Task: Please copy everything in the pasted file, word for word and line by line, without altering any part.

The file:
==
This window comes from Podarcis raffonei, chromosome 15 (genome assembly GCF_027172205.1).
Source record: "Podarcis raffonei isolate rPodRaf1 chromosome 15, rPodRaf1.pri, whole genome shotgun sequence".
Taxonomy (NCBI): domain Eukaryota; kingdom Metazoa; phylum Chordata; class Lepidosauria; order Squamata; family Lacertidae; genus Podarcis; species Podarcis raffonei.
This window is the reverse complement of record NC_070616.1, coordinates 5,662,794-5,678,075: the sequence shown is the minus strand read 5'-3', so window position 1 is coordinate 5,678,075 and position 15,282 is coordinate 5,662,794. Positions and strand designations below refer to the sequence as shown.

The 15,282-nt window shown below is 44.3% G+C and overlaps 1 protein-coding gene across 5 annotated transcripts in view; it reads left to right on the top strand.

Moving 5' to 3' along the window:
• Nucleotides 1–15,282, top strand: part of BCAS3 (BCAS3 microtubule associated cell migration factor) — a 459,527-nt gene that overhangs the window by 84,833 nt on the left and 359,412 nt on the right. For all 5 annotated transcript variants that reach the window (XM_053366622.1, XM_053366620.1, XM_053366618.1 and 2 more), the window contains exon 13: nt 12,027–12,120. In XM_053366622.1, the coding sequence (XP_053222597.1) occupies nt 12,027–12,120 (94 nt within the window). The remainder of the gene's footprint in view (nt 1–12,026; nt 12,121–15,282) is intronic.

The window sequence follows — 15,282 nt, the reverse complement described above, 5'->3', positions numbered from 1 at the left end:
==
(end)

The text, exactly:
This window comes from Podarcis raffonei, chromosome 15 (genome assembly GCF_027172205.1).
Source record: "Podarcis raffonei isolate rPodRaf1 chromosome 15, rPodRaf1.pri, whole genome shotgun sequence".
Taxonomy (NCBI): domain Eukaryota; kingdom Metazoa; phylum Chordata; class Lepidosauria; order Squamata; family Lacertidae; genus Podarcis; species Podarcis raffonei.
This window is the reverse complement of record NC_070616.1, coordinates 5,662,794-5,678,075: the sequence shown is the minus strand read 5'-3', so window position 1 is coordinate 5,678,075 and position 15,282 is coordinate 5,662,794. Positions and strand designations below refer to the sequence as shown.

The 15,282-nt window shown below is 44.3% G+C and overlaps 1 protein-coding gene across 5 annotated transcripts in view; it reads left to right on the top strand.

Moving 5' to 3' along the window:
• Nucleotides 1–15,282, top strand: part of BCAS3 (BCAS3 microtubule associated cell migration factor) — a 459,527-nt gene that overhangs the window by 84,833 nt on the left and 359,412 nt on the right. For all 5 annotated transcript variants that reach the window (XM_053366622.1, XM_053366620.1, XM_053366618.1 and 2 more), the window contains exon 13: nt 12,027–12,120. In XM_053366622.1, the coding sequence (XP_053222597.1) occupies nt 12,027–12,120 (94 nt within the window). The remainder of the gene's footprint in view (nt 1–12,026; nt 12,121–15,282) is intronic.

The window sequence follows — 15,282 nt, the reverse complement described above, 5'->3', positions numbered from 1 at the left end: